Millions of women have lost out on their state pension because of the state pension age rise. But they may also have lost out on their salary, by taking early retirement, maintenance in divorce and insurance payouts. Find out how it adds up.
Adding up the cost of the state pension age rise
Millions of women born in the 1950s have seen their state pension age rise by up to six years. The state pension age for both women and men is currently 65 and will go up to 66 in 2020. It’s not just state pension payments from the age of 60 that women have missed out on. Women born in the 1950s also lost out if they took early retirement, had divorce settlements based on a state pension age of 60 or had insurance policies that would only last until their 60th birthday. What could it all add up to?
Thousands of women took early retirement on the basis that their state pension would be paid from the age of 60. That means they lost out in several ways:
- Salary payments for the years between them stopping work and the date they would otherwise have retired at
- Their employer’s contributions into their workplace pension, if they were signed up to it
- The growth on their pension money.
The amount of money that 1950s women lost out on will vary from one woman to the next. If you look at an average wage of £27,000 a year, then over six years, that would add up to £162,000 in lost earnings alone. But that’s rather a simplistic approach.
Some women would have retired before state pension age anyway, many who work do so part time. But those who did take early retirement thinking they’d get their state pension soon will have suffered financially if they couldn’t find a job that paid a similar salary or wage. And that loss could be many tens of thousands of pounds.
Most divorces involve what’s called a ‘clean break’. It means that money, property and pensions are divided between the couple and there’s no arrangement for one person to pay the other ongoing payments. But with some divorces in England and Wales, especially in the past, the husband would be ordered to pay his ex wife maintenance.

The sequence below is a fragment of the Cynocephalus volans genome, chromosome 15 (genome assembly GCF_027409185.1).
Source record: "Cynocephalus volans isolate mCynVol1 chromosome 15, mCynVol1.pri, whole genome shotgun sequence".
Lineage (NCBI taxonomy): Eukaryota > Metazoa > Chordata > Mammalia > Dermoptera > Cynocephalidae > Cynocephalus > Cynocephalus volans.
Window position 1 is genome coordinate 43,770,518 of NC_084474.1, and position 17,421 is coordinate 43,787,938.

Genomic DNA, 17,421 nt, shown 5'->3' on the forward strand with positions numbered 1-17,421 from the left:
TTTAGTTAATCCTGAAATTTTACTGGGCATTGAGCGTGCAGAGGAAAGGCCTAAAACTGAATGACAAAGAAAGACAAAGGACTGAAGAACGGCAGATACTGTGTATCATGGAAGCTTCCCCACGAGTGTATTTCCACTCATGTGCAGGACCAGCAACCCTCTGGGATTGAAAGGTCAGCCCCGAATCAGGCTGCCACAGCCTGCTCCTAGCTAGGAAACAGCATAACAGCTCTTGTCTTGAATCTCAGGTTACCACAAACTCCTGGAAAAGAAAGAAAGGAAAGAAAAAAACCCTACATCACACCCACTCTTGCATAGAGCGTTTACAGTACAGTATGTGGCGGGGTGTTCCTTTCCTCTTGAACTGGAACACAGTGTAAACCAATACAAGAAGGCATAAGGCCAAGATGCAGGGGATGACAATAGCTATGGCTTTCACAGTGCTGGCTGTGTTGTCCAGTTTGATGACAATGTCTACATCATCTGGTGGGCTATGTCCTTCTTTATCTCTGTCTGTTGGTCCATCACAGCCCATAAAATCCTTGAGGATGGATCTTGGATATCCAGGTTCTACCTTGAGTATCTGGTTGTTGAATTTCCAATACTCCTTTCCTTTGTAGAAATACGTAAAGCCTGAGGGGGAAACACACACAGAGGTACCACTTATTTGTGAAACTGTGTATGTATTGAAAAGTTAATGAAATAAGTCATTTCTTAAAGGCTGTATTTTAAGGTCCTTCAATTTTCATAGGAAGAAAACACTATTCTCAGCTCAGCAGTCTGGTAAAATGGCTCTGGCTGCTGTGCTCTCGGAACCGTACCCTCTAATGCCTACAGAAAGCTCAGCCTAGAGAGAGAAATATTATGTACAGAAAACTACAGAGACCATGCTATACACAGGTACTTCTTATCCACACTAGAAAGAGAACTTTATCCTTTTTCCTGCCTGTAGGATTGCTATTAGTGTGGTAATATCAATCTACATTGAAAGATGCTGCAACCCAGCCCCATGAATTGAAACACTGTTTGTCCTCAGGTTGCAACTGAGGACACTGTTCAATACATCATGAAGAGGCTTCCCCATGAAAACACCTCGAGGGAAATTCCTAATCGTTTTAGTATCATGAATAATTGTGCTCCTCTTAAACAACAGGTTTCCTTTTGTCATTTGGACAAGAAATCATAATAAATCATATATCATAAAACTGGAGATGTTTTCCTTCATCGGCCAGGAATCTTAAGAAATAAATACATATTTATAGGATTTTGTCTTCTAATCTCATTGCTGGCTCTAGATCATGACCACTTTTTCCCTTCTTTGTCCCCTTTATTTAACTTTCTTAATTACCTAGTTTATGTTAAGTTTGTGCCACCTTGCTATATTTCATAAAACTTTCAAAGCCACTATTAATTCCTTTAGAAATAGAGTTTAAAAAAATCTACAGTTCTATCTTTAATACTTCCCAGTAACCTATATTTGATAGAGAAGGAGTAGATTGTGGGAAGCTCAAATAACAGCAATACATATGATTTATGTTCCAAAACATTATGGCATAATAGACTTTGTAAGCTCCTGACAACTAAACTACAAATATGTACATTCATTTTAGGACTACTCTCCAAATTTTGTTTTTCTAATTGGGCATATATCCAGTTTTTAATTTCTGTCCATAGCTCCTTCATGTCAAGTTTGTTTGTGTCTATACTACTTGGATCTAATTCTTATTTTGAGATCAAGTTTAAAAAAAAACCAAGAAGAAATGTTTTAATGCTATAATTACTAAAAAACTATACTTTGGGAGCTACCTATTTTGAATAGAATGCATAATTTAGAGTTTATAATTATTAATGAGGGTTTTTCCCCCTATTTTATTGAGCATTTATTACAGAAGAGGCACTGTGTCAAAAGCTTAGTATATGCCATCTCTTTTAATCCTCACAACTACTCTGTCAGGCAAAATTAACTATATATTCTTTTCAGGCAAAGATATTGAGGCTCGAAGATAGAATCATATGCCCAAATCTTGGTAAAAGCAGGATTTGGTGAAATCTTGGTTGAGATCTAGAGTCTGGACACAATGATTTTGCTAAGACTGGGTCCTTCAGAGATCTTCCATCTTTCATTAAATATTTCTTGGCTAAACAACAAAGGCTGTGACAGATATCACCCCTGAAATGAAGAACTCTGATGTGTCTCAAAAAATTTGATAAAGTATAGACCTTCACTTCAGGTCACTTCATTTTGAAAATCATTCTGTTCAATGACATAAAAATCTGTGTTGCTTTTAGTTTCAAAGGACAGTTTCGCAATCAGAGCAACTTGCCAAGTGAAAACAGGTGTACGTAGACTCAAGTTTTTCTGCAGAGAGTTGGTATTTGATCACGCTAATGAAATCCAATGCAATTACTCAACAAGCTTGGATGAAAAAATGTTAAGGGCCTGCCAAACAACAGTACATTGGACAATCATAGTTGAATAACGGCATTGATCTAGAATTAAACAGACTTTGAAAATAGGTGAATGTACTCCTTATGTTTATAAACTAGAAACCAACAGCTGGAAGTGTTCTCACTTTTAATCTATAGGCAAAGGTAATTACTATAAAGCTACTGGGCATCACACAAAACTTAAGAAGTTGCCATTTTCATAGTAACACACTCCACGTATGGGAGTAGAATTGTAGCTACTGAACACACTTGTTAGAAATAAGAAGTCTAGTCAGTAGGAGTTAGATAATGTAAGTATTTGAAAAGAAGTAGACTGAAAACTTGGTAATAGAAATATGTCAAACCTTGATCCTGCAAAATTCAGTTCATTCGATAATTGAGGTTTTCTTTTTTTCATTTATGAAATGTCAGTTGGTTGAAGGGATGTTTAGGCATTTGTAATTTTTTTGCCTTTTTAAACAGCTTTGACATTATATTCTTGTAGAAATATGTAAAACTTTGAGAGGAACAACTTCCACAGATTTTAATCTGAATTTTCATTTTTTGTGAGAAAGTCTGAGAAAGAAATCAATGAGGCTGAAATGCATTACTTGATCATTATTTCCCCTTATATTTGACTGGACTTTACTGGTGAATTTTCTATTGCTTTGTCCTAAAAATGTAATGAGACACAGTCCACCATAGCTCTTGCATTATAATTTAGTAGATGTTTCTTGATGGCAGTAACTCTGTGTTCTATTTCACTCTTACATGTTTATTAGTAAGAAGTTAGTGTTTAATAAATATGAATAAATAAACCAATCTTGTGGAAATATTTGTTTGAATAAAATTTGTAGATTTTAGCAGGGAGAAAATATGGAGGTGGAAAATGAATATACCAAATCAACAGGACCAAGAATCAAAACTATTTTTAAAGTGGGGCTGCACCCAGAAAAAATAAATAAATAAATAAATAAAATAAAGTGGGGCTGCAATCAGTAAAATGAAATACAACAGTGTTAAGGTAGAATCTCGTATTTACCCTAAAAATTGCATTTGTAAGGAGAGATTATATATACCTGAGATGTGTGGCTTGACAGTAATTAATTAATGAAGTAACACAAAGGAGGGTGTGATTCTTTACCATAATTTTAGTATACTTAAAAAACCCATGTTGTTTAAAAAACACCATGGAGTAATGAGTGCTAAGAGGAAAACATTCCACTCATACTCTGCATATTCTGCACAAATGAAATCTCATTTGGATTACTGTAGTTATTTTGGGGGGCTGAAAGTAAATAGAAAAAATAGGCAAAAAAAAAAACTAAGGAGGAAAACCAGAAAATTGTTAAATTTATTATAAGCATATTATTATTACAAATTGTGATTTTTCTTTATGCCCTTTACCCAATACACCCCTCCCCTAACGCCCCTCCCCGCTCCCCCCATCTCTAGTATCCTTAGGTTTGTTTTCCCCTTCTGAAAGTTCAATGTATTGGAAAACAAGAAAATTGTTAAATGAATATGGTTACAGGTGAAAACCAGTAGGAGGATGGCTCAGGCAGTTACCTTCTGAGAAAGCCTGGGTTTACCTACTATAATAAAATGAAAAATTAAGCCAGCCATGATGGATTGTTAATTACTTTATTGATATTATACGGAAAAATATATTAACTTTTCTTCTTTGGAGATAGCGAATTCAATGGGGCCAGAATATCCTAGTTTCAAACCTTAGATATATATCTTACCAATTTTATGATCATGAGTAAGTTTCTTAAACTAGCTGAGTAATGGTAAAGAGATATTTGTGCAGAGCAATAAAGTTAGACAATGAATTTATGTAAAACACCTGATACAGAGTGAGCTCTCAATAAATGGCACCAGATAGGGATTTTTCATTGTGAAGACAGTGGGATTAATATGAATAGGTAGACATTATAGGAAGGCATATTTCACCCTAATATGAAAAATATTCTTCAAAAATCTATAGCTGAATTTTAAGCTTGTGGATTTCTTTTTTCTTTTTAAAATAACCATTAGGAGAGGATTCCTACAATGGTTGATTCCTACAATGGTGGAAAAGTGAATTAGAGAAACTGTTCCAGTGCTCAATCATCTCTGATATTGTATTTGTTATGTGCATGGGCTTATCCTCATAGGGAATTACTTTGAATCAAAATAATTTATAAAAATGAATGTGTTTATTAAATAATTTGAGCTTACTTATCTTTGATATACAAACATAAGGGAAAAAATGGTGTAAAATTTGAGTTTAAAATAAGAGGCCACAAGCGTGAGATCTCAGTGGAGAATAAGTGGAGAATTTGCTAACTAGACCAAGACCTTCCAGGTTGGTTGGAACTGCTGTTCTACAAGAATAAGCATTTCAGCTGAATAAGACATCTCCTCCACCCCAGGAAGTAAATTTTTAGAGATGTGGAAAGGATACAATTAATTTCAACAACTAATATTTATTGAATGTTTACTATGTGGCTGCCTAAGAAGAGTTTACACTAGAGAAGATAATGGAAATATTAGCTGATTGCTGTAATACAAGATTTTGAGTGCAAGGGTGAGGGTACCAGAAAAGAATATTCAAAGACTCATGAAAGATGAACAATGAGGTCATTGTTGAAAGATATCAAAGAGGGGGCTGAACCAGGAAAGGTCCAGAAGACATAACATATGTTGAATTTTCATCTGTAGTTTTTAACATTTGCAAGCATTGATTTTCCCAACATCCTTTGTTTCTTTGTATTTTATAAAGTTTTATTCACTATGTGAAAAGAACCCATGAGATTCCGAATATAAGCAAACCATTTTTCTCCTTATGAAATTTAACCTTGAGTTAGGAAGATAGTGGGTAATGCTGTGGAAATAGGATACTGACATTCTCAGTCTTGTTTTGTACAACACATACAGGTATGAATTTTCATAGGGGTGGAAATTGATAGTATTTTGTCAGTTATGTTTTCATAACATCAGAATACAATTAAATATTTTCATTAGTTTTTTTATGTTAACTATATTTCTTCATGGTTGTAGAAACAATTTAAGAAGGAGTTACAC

The maintenance payments were for women who weren’t able to work, either because they were looking after the children or because they didn’t have the right skills to work. Maintenance payments ended when the ex wife reached retirement age. And that generally means state pension age. I know of many examples where courts said that maintenance payments must stop at 60, when the woman in question won’t get her state pension until she is 65 or 66.
I first wrote about this in 2013, but the family lawyer I spoke to at the time thought it was unlikely that courts would let women apply for an extension of their maintenance. You can read the article here .
Income protection policies
Income protection policies are designed to pay out if you’re too ill to work. They pay a percentage of your income and they can be invaluable if you have a long-term illness that means you cannot do your job.
The problem is that they’re generally only set up to last until women reach the age of 60. This continued even after plan to equalise the state pension age for women and men at 65 became law.
I’ve been aware of this issue for some time and have been discussing it with a life insurance/income protection expert who is trying to see if there’s a solution that will help women born in the 1950s (and later). I’ll update this article when I know more.
This is something that I hadn’t thought about until I saw a story about this last week. If you have a pension or an investment product, lifestyling is when your money is moved from ‘risky’ investments, such as shares, to less risky ones, such bonds and cash, as you approach retirement. The process normally starts at least ten years before you retire.
For women retiring at 60, lifestyling would start at 50 at the latest. But for women retiring at 65 or 66, the process may not start until they were 55 or 56. One newspaper did some calculations showing that women could be missing out on several thousand pounds of stock market growth, because their pension funds would have been move to less risky investments too early.
Of course, if the stock market had not risen by the amount it has over the last ten years, the amount women could be missing out on would be less. I think this case is harder to put a figure on than the divorce and maintenance, and income protection examples.
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